ChuteTheMall Wallbuilder and Weapon Bearer

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    I'm not an attorney but I've watched a lot of TV.
    There's not enough money involved to interest a good attorney.
    Your taxes at work, take it to your Dept. of Labor.

    [​IMG]
     
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  5. Jonesee

    Jonesee

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    A buddy had a similar run in while working as a carpenter. He put a mechanic's lien on the home and the guy had to settle it before he could close on the house.
     
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  6. NMG26

    NMG26

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    Part time fix last job bs, full time go get another Job.

    There is plenty of that type of labor around right?
     
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  7. MaxxAction

    MaxxAction

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    He's already got another job.

    It's a trade where good craftsmen are always in high demand.
     
  8. NMG26

    NMG26

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    Great, some trades are like that, you can tell the boss to F off and have a job the next day

    I worked with a deaf guy at my last job.......really good with his hands, smart on the computer stuff and got along great with all...........Bronco's fan though
     
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  9. berto62

    berto62

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    I had a conversation with our HR manager at work about this. Wage an hour violations are big business for ambulance chasing lawyers because employers have to pay legal fees. She said from a seminar she went to that Morgan & Morgan was involved in most of the cases that are settled every year.
     
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  10. ThatGuyYouKnow

    ThatGuyYouKnow Custom Title Goes Here

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    You will know if you get an answer from an actual attorney because it will have a bill charging you for their time attached.

    ;)
     
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  11. superseal

    superseal

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    Small claims court...shame the hell out of them.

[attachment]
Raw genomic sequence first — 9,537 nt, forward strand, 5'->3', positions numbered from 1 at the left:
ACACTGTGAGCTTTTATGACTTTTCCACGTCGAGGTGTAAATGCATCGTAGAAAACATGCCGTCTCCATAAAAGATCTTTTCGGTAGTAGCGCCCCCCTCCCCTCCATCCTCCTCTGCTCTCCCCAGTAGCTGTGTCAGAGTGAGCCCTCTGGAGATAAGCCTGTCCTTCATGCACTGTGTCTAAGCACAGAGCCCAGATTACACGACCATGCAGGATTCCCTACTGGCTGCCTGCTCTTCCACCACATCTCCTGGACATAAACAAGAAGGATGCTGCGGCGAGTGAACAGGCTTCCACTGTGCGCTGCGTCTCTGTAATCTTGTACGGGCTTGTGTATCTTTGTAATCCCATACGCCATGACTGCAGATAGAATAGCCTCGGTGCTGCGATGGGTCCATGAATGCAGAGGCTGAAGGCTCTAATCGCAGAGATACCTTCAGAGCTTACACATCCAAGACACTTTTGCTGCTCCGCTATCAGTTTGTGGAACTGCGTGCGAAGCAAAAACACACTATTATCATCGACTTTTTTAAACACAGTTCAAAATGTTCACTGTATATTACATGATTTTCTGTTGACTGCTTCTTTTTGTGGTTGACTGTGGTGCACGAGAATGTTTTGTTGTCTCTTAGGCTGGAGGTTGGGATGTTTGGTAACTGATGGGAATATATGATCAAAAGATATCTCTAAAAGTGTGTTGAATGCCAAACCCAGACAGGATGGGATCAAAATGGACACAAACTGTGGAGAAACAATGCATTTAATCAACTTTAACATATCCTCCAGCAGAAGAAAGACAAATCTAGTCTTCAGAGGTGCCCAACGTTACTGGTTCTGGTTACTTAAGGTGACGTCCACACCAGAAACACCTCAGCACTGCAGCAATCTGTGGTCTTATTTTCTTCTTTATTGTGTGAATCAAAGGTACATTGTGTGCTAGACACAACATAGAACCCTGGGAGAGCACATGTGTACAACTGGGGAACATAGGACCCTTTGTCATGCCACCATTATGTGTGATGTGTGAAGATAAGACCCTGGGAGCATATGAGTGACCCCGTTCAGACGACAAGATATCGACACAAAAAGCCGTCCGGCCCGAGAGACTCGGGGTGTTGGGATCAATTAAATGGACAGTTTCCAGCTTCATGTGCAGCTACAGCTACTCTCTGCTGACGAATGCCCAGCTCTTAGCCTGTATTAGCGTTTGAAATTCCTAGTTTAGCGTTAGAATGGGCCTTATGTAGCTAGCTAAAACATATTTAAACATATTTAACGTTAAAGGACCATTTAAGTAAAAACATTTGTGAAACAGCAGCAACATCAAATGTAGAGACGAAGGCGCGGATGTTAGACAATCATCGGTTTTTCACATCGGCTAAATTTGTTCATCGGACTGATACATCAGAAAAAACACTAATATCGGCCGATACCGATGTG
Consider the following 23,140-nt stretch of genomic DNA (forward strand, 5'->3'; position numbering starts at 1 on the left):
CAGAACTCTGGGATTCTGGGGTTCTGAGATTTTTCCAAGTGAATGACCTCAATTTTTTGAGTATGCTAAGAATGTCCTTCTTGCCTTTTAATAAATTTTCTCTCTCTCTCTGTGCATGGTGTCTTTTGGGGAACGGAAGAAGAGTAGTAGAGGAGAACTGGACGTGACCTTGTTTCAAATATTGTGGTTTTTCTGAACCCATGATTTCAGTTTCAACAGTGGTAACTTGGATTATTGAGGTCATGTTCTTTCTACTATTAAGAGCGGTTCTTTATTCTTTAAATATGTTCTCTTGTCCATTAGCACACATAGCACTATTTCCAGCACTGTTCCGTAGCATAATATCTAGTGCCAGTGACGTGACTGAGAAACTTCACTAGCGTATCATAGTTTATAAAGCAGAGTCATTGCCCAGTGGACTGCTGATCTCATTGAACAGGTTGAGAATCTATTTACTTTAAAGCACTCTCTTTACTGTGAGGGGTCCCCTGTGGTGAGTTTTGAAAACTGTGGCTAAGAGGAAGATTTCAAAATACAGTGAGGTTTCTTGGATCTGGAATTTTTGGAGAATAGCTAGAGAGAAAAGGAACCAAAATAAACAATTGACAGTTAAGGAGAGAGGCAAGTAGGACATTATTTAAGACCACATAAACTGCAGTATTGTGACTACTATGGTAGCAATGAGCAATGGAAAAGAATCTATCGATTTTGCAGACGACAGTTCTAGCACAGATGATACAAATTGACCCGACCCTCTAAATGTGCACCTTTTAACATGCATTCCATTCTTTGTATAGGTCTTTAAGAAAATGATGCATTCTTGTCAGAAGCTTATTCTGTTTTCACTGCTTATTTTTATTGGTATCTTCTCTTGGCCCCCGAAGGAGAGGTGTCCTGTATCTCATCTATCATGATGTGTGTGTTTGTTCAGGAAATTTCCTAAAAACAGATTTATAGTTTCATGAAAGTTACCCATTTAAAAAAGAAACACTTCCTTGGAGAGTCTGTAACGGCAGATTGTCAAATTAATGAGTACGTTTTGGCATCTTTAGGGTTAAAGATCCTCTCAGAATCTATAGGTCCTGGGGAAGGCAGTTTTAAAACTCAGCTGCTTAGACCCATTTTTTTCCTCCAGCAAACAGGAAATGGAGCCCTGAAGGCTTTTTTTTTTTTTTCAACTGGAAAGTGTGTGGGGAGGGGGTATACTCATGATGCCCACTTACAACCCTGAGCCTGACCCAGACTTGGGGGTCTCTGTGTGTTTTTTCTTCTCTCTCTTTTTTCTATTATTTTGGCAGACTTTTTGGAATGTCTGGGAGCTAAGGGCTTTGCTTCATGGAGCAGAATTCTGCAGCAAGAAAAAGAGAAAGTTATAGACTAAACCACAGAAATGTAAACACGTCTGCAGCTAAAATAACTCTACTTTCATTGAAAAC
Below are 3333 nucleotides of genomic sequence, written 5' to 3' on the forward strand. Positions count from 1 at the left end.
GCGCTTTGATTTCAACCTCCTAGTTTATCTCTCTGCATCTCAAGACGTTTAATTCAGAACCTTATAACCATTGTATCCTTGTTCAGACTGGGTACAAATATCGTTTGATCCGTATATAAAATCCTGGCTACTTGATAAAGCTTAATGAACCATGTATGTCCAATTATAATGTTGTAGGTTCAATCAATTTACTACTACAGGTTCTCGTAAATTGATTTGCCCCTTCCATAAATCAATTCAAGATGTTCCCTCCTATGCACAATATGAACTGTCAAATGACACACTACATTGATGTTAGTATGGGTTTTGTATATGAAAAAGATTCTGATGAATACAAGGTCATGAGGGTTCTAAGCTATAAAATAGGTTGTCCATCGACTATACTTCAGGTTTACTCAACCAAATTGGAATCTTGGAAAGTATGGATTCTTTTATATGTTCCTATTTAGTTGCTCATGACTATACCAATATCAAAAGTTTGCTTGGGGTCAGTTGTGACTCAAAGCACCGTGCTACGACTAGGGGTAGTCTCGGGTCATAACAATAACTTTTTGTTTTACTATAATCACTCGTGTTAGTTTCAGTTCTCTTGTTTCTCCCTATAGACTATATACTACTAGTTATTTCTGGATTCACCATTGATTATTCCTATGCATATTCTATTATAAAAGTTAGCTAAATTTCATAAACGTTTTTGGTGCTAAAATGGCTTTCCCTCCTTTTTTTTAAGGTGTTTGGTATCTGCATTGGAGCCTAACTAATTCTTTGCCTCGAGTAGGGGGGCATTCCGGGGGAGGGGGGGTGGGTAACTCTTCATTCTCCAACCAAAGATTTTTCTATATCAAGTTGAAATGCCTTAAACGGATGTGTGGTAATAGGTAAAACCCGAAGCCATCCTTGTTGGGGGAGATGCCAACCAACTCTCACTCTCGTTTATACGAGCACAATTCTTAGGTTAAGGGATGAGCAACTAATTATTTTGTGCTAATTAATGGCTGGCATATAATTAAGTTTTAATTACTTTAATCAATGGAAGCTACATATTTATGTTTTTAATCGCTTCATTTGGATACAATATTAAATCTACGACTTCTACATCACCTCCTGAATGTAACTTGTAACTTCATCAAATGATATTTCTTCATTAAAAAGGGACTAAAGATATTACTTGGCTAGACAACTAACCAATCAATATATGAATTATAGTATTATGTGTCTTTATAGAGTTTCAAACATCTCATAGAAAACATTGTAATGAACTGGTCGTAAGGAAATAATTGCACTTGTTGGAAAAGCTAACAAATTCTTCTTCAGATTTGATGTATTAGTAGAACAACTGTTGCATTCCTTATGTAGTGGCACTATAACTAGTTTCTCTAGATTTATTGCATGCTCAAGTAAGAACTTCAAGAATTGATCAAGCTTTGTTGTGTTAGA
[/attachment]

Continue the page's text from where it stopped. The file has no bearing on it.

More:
12. Spats McGee

    Spats McGee

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    What I post is not legal advice, but merely commentary. If your son got adverse treatment that was different than what happened with non-deaf employees, the EEOC might be interested. I believe one of their areas of particular interest is discrimination the basis of disability. I'd be sure to tell them that he was denied his final paycheck, too. Mind you, none of that would preclude him from talking to the TN DOL.
     
  13. jd4223

    jd4223

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    His first complaint should be filed at the Labor Dept. in regards to money owed to him. Hopefully he has some way of being able to document hours worked and money owed. As far as his treatment regarding his so called "Disability" Based on what was said it sounds more like a personality issue. The fact that your son quit doesn't justify a lawsuit on his behalf. He will know immediately if there is any claim for a suit if a lawyer will take his case on a contingency basis. My concerns would be if your son feels he was discriminated against because of his hearing impairment and in the future if things don't always go his way he uses this as a means to file a suit(Not saying yes or no on the validity regarding his original complaint.)I too have a tendency to talk louder than normal when talking to a person who has a hearing impediment(deaf). It's natural to think talking louder or even yelling that the person will be able to understand what you are saying. Now in your sons case the guy was already mad at him so yelling and cursing by the guy seems natural(although not acceptable).Just my opinion.